CUNA's Richard said it is hard to judge at this point whether the safeguards in place are enough to protect the sensitive information, but that the dispute resolution procedures, for which the preamble to the final version provides the regional
directors guidance, was an improvement over the proposed regulation.
A huge win for many commenters was NCUA's removal of the disclosure of executive compensation from consideration in this rule. Instead it will become part of a separate, broader consideration of executive compensation disclosure. "We are glad NCUA is giving it more contemplation," Hunt said.
Richard said that credit unions might find that they prefer to have a regulatory procedure in place to guide member access to credit union information rather than relying on the "uncertainty" of the state courts. On its own, the rule is not that burdensome, he noted, but taken in the whole scheme of regulatory obligations, it is just one more regulation heaped on credit unions.
"If there are abuses taking place, we'll certainly be the first ones coming back to the agency," Hunt stated. She added that NAFCU is not opposed to transparency for credit union members, but that the technical procedures work appropriately.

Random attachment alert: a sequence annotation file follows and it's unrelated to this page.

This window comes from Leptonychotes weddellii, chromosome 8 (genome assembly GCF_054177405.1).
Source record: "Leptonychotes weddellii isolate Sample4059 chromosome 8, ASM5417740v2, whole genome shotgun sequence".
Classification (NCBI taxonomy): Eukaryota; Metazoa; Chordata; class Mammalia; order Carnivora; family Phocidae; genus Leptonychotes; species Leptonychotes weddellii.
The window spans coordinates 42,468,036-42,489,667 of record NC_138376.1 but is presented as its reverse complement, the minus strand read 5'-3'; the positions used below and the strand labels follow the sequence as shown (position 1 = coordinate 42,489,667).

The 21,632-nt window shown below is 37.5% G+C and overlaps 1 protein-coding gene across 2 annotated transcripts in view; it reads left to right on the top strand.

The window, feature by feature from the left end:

Community charter conversion approvals that reach the board level have slowed in the midst of NCUA's two-year-long legal battle with the American Bankers Association and NCUA's decision to no longer allow non-multiple common bond credit unions to adopt underserved areas. However, at NCUA's Sept. 27 meeting, two were approved.
Consolidated Federal Credit Union of Portland Ore. was approved to serve the nearly 1.6 million residents of Multnomah, Washington, and Clackamas Counties in Oregon. The credit union demonstrated interaction through shared health facilities and schools, as well as 65% of the employers in the area being located in Portland. The credit union did have to give up serving new members in South Carolina, which was a key branch of its former primary sponsor, under current NCUA rules. Upon approval, Consolidated planned to increase its marketing budget 350% in the first year and hire a community development officer to get the word out on their expansion and credit union services.
In Region II, Connects Federal Credit Union was approved to convert from a multiple select employee group credit union to a community charter serving 806,313 potential members. The $63 million credit union currently serves 14,806 members out of a potential field of membership of 17,100 for a penetration rate of 87%. Hood called the expansion a "valuable strategic move on their part."
In both instances, Board Member Hyland asked pointed questions of the regional staff about whether any information contrary to approval was taken into account as is
being challenged in the ABA vs. NCUA lawsuit. They had considered other factors that were not favorable both times, but that information was countered with other data.